Flying a drone into a waterfall would be a disaster for most pilots. Yet, for a professional drone pilot and YouTuber Instagrammer who goes by the handle Blastr, it’s a common occurrence and one that yields fantastic results.
In the video above, spotted by DPReview, it looks as if he has managed to pilot a drone into a raging waterfall and, after floating underwater, it emerges again. While the video is amazing, it’s not exactly what it seems.
The video seems to show the drone as it enters a raging waterfall, tumbles with the current, and then floats leisurely under the water’s surface before emerging again. Thanks to the excellent editing, it appears as if this is one long take.
Blastr uses a modified Deep6 drone for the aerial and submerging scenes which is an FPV frame kit that’s waterproof. Of course, waterproof doesn’t mean it can survive a waterfall, so Blaster significantly customized the drones used in his videos.
Thanks to a terrific bit of editing, it looks like the Deep6 is also capturing the underwater footage, but that’s actually from a second drone, which means the video isn’t the single long take that it at first appears to be. Around four minutes into the video, Blastr takes out a second drone, the Dex HydroH to capture the underwater scenes, which is a waterproof and durable drone with a carbon fiber shell.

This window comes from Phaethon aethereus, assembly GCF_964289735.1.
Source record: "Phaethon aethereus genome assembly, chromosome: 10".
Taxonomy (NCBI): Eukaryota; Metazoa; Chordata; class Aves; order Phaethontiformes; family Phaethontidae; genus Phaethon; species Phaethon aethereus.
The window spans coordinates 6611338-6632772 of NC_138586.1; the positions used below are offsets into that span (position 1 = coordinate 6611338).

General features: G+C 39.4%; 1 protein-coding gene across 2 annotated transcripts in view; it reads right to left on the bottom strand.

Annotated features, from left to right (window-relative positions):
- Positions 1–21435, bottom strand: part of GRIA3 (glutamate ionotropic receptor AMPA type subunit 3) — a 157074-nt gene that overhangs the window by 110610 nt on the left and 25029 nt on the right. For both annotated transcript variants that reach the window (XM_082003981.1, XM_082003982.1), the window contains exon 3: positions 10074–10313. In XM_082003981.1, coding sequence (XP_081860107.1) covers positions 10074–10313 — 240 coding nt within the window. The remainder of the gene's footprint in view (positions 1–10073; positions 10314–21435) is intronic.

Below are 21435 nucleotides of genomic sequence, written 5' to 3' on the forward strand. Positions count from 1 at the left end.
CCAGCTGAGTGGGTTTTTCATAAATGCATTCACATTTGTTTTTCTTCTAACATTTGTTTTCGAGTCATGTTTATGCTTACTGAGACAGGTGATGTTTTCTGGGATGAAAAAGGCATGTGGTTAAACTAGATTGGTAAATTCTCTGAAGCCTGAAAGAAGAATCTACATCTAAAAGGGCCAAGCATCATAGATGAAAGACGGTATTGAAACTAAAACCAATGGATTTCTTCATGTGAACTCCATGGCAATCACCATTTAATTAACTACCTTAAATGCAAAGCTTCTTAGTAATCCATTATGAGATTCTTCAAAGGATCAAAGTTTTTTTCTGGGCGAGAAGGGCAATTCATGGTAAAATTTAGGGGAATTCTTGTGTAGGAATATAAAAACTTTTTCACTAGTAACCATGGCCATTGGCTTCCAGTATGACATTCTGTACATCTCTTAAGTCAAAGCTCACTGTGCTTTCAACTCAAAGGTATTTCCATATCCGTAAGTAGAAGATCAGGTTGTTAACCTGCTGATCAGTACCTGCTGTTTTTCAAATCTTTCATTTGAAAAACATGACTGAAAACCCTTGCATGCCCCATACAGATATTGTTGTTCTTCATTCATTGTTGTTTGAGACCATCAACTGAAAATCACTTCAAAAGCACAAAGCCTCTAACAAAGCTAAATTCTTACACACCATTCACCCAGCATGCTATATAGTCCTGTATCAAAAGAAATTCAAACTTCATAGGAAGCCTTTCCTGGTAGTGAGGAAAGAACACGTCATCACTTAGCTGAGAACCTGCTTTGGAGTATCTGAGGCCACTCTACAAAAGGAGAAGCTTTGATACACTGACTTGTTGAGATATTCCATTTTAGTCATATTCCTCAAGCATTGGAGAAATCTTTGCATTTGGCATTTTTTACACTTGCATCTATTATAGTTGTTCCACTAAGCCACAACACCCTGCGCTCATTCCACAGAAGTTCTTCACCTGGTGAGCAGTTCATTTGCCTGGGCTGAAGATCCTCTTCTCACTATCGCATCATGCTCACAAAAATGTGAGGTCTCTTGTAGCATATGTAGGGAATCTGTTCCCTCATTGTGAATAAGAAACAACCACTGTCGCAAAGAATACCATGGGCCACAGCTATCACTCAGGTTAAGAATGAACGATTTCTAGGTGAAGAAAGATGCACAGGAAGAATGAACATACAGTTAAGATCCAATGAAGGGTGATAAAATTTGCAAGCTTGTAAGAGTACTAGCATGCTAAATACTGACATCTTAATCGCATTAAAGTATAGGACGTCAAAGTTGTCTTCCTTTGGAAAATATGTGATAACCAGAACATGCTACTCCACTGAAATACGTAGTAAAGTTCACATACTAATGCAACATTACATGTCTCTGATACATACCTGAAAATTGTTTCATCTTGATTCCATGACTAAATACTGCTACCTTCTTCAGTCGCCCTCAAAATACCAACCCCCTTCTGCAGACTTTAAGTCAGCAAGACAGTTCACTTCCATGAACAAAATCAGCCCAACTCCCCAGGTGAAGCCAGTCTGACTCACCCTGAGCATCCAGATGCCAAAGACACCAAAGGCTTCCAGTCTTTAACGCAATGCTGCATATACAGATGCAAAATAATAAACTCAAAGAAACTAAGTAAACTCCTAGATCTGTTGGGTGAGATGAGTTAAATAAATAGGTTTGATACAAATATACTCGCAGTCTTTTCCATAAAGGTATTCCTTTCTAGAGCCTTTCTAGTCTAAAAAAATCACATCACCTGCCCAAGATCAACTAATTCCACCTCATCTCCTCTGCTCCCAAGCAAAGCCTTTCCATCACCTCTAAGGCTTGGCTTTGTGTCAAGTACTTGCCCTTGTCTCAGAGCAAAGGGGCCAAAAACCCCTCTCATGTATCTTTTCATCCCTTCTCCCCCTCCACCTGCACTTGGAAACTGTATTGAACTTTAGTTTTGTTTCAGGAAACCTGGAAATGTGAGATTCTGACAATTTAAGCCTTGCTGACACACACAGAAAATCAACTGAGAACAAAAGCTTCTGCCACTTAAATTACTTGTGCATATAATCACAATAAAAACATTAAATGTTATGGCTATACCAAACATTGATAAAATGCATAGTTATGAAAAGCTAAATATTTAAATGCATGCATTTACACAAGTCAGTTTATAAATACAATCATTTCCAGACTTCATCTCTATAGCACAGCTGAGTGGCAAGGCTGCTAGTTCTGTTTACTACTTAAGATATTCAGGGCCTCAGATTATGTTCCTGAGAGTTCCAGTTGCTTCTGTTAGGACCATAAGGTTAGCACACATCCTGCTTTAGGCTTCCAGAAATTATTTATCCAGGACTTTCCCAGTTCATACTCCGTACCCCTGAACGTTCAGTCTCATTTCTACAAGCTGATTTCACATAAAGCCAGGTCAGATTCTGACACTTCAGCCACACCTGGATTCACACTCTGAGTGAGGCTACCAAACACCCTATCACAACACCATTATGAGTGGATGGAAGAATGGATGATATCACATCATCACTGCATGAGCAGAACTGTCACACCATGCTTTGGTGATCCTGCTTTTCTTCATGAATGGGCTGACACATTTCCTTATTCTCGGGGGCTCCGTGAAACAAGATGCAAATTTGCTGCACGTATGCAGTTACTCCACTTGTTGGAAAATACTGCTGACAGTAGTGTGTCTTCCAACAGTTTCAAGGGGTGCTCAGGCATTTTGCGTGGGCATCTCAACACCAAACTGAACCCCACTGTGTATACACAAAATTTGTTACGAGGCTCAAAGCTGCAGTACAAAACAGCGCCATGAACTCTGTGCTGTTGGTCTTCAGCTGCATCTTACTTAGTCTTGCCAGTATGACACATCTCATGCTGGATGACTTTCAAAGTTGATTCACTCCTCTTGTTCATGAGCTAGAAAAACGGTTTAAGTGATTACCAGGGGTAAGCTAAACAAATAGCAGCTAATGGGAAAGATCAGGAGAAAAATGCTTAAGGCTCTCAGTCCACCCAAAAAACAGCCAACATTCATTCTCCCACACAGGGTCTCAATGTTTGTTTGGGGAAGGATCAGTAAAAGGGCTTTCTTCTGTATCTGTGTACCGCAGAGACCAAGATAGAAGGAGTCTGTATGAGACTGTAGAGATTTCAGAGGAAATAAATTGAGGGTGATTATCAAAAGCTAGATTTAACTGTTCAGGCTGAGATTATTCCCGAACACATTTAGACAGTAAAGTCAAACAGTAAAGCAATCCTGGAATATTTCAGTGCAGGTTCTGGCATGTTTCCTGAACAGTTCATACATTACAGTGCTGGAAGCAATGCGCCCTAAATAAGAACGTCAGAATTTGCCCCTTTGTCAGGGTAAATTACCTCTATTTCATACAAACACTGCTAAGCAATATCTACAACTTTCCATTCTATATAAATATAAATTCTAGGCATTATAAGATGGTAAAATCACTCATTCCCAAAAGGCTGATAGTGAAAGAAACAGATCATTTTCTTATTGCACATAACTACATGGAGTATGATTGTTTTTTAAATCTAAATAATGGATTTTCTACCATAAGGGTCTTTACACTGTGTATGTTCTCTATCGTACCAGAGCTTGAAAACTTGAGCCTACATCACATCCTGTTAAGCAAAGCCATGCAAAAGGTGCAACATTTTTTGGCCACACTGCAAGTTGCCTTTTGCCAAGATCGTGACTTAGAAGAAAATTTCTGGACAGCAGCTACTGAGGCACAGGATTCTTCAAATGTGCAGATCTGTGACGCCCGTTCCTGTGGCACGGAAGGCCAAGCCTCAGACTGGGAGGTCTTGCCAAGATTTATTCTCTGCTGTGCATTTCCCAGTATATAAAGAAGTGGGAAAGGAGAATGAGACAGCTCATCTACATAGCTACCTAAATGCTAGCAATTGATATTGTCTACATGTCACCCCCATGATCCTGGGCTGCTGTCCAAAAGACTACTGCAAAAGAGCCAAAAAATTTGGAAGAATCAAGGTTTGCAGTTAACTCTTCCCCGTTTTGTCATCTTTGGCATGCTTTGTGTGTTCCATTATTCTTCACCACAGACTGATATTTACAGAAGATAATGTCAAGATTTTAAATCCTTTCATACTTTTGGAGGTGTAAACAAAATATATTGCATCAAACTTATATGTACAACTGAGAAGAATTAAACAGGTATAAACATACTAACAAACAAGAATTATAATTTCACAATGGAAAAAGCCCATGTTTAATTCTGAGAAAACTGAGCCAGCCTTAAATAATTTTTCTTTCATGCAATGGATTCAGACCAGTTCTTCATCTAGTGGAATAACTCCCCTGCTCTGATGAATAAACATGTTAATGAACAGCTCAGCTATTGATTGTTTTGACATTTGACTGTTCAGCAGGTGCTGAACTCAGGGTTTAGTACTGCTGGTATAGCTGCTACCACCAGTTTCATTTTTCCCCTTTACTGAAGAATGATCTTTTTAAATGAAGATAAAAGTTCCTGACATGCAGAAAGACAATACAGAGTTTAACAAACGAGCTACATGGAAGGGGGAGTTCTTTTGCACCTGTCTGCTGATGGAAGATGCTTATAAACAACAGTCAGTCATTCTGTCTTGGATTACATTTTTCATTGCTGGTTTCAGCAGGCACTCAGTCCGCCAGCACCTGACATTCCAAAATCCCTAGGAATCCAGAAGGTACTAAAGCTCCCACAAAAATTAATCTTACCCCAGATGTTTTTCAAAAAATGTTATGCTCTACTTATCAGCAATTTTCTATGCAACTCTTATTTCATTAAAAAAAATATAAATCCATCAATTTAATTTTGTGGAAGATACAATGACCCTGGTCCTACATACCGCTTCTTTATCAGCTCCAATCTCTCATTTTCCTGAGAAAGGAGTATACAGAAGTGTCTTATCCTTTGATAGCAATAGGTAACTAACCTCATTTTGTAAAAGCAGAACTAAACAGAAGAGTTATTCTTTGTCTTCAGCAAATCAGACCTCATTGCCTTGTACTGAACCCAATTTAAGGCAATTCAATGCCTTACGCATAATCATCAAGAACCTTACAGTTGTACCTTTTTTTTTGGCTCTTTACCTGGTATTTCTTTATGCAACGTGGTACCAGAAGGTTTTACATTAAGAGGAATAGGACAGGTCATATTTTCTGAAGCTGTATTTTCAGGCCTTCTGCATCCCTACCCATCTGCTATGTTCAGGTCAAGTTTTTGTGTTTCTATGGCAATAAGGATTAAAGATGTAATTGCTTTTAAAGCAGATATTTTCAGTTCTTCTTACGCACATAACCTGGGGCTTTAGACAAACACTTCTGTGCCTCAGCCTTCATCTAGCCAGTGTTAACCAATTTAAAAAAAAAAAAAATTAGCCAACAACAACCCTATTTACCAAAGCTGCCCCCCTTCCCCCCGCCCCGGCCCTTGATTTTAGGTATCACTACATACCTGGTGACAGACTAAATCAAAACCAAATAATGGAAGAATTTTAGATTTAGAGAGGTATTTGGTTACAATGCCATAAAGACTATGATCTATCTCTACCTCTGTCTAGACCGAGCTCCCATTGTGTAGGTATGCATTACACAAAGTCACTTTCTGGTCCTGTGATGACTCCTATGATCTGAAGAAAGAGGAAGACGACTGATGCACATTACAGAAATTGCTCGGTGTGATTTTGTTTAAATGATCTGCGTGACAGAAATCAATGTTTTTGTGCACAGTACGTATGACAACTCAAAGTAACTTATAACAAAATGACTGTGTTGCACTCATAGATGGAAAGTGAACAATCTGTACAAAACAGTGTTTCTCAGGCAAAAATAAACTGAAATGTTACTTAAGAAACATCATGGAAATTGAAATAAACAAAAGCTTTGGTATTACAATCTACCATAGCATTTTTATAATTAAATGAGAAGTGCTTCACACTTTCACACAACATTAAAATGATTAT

At around the one-minute mark, the Deep6 emerges from the rapids and flies back over the same waterfall seen at the start, giving the illusion of one smooth flight.
Of note, the Dex Hyrdo X is capable of flying and submerging, as is seen around the four-minute mark, however, the drone is kept upright in the current by a tube and it is unable to emerge from the water once submerged. In other words, once it’s in the water, it is essentially a floating camera.
The video itself does not purport to be footage from a single drone, and even building a drone that can enter a churning waterfall and emerge unscathed is still a massive feat.
Even more impressive is the seamless editing created by Blastr that makes the viewer feel like they’re watching one extended continuous cut. Until a drone is made that can fly in the air and also maneuver underwater, this is the closest viewers are going to get to the experience of plunging into the water and then retaking flight.
This video’s media coverage and some comments indicate some viewers think the video is one long shot with a single drone and while there is no inherent problem in making a video combining footage from two different drones, it just seems to have led to some confusion.
Author’s Note: PetaPixel reached out to the creator of the video to see if he would share his name and any other outlets for his work but did not receive a reply as of publication time. The story will be updated with any additional information should that change.